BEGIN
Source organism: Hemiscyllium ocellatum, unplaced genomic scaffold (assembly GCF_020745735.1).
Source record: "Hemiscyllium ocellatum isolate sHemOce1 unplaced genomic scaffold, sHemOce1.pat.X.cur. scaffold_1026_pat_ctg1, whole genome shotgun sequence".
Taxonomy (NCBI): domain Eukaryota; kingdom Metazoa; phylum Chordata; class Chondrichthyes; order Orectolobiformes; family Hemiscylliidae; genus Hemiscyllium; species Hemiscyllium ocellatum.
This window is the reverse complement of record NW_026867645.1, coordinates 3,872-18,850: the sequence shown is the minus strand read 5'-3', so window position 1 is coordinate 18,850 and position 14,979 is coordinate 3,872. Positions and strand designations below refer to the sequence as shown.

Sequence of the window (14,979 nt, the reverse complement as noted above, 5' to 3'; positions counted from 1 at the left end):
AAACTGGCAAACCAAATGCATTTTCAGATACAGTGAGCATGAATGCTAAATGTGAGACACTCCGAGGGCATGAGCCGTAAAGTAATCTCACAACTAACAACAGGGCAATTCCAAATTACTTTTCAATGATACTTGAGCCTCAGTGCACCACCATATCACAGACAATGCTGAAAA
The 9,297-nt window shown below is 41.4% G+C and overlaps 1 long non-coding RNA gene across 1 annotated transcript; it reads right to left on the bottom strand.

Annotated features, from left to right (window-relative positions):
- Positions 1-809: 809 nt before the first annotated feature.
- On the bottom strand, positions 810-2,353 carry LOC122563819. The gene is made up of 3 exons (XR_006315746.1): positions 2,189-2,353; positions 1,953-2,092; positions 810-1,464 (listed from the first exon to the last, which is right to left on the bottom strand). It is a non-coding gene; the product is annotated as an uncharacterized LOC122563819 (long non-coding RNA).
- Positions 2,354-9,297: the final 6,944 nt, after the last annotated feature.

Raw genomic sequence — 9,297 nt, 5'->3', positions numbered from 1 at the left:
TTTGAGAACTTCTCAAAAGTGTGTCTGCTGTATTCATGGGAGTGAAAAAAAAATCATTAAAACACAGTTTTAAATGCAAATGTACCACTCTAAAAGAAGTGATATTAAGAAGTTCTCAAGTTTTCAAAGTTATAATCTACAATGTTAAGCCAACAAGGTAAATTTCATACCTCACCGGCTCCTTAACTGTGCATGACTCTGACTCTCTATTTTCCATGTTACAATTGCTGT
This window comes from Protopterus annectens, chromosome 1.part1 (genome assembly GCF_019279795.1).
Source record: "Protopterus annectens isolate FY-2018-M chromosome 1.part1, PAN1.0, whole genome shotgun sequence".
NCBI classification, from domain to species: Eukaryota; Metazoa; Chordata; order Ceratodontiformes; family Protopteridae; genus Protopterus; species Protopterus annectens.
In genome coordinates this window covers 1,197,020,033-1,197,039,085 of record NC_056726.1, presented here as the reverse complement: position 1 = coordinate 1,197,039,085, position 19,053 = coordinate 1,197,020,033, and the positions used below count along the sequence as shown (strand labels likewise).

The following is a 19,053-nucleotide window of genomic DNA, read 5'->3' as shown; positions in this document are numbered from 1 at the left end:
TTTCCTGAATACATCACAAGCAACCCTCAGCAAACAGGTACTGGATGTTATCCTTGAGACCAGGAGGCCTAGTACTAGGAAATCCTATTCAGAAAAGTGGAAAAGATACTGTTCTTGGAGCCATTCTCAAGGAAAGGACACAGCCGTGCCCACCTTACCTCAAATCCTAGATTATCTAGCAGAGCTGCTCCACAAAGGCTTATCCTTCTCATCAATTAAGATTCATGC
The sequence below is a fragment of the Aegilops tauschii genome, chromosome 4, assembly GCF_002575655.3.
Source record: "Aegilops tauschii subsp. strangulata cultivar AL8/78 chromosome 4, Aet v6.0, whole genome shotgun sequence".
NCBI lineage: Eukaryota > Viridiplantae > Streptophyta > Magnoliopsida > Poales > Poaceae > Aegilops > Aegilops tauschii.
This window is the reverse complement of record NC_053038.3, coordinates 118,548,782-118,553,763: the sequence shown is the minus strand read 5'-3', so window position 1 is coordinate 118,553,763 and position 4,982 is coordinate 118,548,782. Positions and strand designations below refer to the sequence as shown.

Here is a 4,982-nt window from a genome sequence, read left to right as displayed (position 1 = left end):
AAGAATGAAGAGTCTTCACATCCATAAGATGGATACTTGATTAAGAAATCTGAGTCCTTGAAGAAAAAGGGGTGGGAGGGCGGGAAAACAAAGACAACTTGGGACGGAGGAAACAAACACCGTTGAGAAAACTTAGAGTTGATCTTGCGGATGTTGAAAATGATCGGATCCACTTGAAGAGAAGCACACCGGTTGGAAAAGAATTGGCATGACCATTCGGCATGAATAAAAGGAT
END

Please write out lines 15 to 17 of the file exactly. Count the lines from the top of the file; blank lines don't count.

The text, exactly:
Source record: "Protopterus annectens isolate FY-2018-M chromosome 1.part1, PAN1.0, whole genome shotgun sequence".
NCBI classification, from domain to species: Eukaryota; Metazoa; Chordata; order Ceratodontiformes; family Protopteridae; genus Protopterus; species Protopterus annectens.
In genome coordinates this window covers 1,197,020,033-1,197,039,085 of record NC_056726.1, presented here as the reverse complement: position 1 = coordinate 1,197,039,085, position 19,053 = coordinate 1,197,020,033, and the positions used below count along the sequence as shown (strand labels likewise).